"It's often feast or famine, in terms of paid work. On the other hand, you have power over your career. You can be as successful as you want to be."

JO THAPAShe's already worked on a number of projects around Wellington, and would like to be involved in more projects that have a positive social impact. "I like to make a positive difference. Then sometimes it just makes you feel good that you're making people laugh."

From: Activ8 Magazine February 2007

Childhood Fantasies Unleashed in Wellington

By Sadie Preval

26August – 2 September 2006

Toi Poneke Gallery

Wellington Arts Centre

61 Abel Smith Street.

Three female artists from Wellington and the Kapiti Coast have joined forces to put on a magical exhibition called Unleashed at the Toi Poneke Gallery. I was allowed a sneak preview of the work before opening night and I found it utterly enchanting. While the three painters have very different styles they have all worked in a figurative style, drawing on the ideas of childhood fantasies and other worlds as subjects in their work.

I had a brief chat with the women after they finished hanging up the paintings and was curious to know whether Wellington had been an inspiration in their work.

Stephanie Woodman

Stephanie has been tutoring art for the last twelve years. Her paintings in this exhibition are of smooth plate faced girls with large saucer eyes and long tendrils of hair curling in the sky. There is a fairytale sense of perfection, beauty and escapism in the images. In my favorite painting the ‘princess' is riding sidesaddle on a giant Weta. When I asked Stephanie about Wellington and her work she denied any link;

“No my work is more inspired by a different world, the inspiration was images more out of my head and the idea was to create a different world from the New Zealand iconic stuff, so to me it was to create another different world.”

Dee Guja

Dee was a student of Stephanie and has been painting seriously for three years having previously worked in the theatre and as a writer/editor. Her paintings are of children playing in their own imaginary worlds. They play games of Cowboys and Indians in the back garden and Doctors and Nurses in the bedroom. Unlike the other two women who had created other worlds, I could see my New Zealand childhood in all of these soft narrative images. Not surprisingly Dee was the only one to admit Wellington had played a part in the creation of her work;

“Well I grew up in Kelburn so some of my outdoor paintings are memories of Kelburn, childhood and playing games in the streets, up on Central Terrace. So they are sort of inspired in that way, and they are definitely very New Zealand and the telegraph poles and the skies are very Wellington”

Jo Thapa

Jo has a background in illustration and enjoys visual narrative. Her paintings for the Unleashed series are colorful and layered. The images feature impossibly cute small girls with large eyes peering out of their childhood fantasies with an adult sense of wisdom. They are young but seem aware of life's limitations.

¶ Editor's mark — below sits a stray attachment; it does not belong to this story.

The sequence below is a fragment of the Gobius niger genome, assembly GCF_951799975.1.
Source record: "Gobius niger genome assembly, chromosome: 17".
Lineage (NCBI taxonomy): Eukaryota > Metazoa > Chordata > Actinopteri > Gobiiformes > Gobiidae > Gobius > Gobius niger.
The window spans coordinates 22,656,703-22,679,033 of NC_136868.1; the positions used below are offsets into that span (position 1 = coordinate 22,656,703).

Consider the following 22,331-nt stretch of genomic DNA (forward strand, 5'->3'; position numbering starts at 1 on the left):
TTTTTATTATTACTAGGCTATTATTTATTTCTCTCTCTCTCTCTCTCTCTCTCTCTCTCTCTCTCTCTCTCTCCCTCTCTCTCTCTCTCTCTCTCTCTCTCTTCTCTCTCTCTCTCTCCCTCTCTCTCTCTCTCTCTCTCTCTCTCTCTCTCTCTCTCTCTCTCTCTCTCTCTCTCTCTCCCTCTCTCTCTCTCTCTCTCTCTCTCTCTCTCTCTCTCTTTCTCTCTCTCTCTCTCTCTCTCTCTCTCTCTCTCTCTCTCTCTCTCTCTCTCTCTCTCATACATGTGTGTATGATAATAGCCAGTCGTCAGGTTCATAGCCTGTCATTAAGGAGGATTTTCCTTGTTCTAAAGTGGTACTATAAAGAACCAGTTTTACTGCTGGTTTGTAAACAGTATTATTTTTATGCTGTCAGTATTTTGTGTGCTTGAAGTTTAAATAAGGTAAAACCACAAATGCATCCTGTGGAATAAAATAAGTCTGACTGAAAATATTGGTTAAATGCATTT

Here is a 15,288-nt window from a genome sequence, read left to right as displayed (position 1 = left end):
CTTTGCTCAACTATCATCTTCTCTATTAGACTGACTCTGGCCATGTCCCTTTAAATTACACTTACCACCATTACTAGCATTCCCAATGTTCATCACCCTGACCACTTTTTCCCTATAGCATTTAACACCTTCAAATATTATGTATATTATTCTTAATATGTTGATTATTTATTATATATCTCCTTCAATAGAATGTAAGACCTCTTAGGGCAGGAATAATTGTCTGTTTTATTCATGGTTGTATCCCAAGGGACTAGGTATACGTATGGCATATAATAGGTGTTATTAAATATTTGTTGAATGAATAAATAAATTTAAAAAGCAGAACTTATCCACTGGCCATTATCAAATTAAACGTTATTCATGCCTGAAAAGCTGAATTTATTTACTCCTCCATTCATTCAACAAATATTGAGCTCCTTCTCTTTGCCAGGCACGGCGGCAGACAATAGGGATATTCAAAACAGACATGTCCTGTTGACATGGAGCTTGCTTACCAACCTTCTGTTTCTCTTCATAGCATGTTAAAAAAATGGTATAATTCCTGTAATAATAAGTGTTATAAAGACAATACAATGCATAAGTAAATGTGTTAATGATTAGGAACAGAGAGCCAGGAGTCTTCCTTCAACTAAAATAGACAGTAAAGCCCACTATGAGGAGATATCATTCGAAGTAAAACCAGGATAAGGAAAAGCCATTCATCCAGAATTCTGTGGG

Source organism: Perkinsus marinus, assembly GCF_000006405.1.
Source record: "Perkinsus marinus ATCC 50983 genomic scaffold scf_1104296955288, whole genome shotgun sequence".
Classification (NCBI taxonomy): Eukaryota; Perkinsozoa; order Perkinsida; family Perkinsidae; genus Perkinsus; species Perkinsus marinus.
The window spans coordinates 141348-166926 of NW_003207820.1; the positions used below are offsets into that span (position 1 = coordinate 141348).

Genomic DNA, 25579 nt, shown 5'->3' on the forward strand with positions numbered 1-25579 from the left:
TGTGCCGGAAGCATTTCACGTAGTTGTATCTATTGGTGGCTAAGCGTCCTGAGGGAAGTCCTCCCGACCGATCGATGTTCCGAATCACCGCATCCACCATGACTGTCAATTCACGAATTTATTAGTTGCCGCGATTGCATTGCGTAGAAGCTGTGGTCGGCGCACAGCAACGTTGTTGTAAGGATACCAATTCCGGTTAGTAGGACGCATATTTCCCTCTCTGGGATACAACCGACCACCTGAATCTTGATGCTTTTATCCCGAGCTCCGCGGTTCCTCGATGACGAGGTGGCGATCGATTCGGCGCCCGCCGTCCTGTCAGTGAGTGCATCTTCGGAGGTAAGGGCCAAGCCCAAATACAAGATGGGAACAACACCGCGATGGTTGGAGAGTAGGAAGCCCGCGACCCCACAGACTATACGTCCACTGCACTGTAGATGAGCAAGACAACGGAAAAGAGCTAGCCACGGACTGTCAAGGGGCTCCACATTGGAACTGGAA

Jo confessed she was sick of painting small girls and joked that maybe her next series would be wrinkly old men. She like Stephanie could see little of Wellington in her work.

“No I tried to create a different world for each character, but I do have my token fantail, that's probably about as Wellington as it gets”

The exhibition is being held in the Gallery space of The Wellington Arts center until this Saturday and is well worth a look. I myself am looking forward to the free wine and nibbles of opening night.

In case you are wondering, the Wellington Arts Centre recently celebrated its first birthday and changed its name to Toi Poneke. Toi Poneke roughly means Wellington Art and they are hoping that the name change will make people more aware of the facility. I must confess that I myself have walked past the building on Abel Smith Street nearly everyday for a year and have never once ventured inside. The centre has 28 studios where artists can reside, art classes are held there and rehearsal space can be booked.

From: Victoria University Media Studies 28 August 2006

   O R I E N T A L  B A Y  S E A S C A P E  M U R A L  A  W I N N E R !

    The Oriental Bay Seascape mural, highlighting Wellington’s diverse marine wildlife, has won a Wellington Civic Trust award.
The Wellington City Council/Department of Conservation initiative, created by nine local artists with advice from marine specialists, was joint winner of the civic/corporate award with the council’s Oriental Bay enhancement project. The awards were announced in August. Unveiled
in June 2004, the seascape was created along a 90-metre long retaining
wall on Oriental Parade. Fifteen new marine creatures, painted by Jo Thapa, Julian Knapp, Aaron Frater and Hamish Pilbrow, were added during Conservation Week this year. As a creative cornerstone of Wellington’s new Oriental Beach the mural will change to highlight marine issues, and be a regular feature of Seaweek, reflecting each year’s theme.
For more information about the Wellington Civic Trust awards check out the Wellington Civic Trust’s website: www.wellingtoncivictrust.org.

Artists Jo Thapa and Julian Knapp with the marine wildlife they added to the Oriental Bay
seascape mural in August. Photos: Sue Galbraith /DOC.

From "Footnotes" News and information about the Department of Conservation in Wellington Conservancy.
Occassional Newsletter Issue 24, November 2005

Biennial Wellington Civic Trust Awards

Wellington Civic Trust Award Winners 2005

Spectacular artwork and imaginative urban design were winners at the Wellington Civic Trust Awards announced on 22 August 2005.